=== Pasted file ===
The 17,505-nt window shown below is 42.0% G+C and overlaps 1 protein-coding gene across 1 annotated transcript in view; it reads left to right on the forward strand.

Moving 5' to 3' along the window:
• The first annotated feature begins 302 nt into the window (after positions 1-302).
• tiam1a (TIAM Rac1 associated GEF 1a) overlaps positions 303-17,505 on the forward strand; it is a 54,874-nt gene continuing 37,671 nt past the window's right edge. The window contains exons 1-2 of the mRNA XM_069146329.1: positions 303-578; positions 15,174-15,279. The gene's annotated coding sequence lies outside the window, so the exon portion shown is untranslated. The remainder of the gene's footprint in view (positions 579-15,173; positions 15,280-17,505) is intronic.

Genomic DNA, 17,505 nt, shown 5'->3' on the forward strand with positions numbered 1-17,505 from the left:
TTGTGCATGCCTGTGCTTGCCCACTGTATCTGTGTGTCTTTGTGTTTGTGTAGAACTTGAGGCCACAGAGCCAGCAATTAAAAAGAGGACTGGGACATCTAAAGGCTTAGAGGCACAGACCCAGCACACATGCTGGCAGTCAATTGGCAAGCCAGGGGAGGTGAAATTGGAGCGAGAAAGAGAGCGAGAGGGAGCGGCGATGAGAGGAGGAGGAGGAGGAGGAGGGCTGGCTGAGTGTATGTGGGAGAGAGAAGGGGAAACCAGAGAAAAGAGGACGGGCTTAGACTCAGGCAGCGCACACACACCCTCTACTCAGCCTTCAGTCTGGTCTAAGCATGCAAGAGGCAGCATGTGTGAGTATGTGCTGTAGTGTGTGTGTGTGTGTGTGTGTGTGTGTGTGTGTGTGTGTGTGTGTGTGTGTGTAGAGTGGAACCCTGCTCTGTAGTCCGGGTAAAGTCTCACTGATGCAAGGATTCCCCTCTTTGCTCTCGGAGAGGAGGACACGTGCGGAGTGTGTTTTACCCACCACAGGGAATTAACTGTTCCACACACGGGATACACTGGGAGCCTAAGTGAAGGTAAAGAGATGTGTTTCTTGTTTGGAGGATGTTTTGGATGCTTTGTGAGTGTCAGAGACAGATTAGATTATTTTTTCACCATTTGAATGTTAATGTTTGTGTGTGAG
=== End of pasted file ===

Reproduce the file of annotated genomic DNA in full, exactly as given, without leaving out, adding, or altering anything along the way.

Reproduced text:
The 17,505-nt window shown below is 42.0% G+C and overlaps 1 protein-coding gene across 1 annotated transcript in view; it reads left to right on the forward strand.

Moving 5' to 3' along the window:
• The first annotated feature begins 302 nt into the window (after positions 1-302).
• tiam1a (TIAM Rac1 associated GEF 1a) overlaps positions 303-17,505 on the forward strand; it is a 54,874-nt gene continuing 37,671 nt past the window's right edge. The window contains exons 1-2 of the mRNA XM_069146329.1: positions 303-578; positions 15,174-15,279. The gene's annotated coding sequence lies outside the window, so the exon portion shown is untranslated. The remainder of the gene's footprint in view (positions 579-15,173; positions 15,280-17,505) is intronic.

Genomic DNA, 17,505 nt, shown 5'->3' on the forward strand with positions numbered 1-17,505 from the left:
TTGTGCATGCCTGTGCTTGCCCACTGTATCTGTGTGTCTTTGTGTTTGTGTAGAACTTGAGGCCACAGAGCCAGCAATTAAAAAGAGGACTGGGACATCTAAAGGCTTAGAGGCACAGACCCAGCACACATGCTGGCAGTCAATTGGCAAGCCAGGGGAGGTGAAATTGGAGCGAGAAAGAGAGCGAGAGGGAGCGGCGATGAGAGGAGGAGGAGGAGGAGGAGGGCTGGCTGAGTGTATGTGGGAGAGAGAAGGGGAAACCAGAGAAAAGAGGACGGGCTTAGACTCAGGCAGCGCACACACACCCTCTACTCAGCCTTCAGTCTGGTCTAAGCATGCAAGAGGCAGCATGTGTGAGTATGTGCTGTAGTGTGTGTGTGTGTGTGTGTGTGTGTGTGTGTGTGTGTGTGTGTGTGTGTGTGTAGAGTGGAACCCTGCTCTGTAGTCCGGGTAAAGTCTCACTGATGCAAGGATTCCCCTCTTTGCTCTCGGAGAGGAGGACACGTGCGGAGTGTGTTTTACCCACCACAGGGAATTAACTGTTCCACACACGGGATACACTGGGAGCCTAAGTGAAGGTAAAGAGATGTGTTTCTTGTTTGGAGGATGTTTTGGATGCTTTGTGAGTGTCAGAGACAGATTAGATTATTTTTTCACCATTTGAATGTTAATGTTTGTGTGTGAG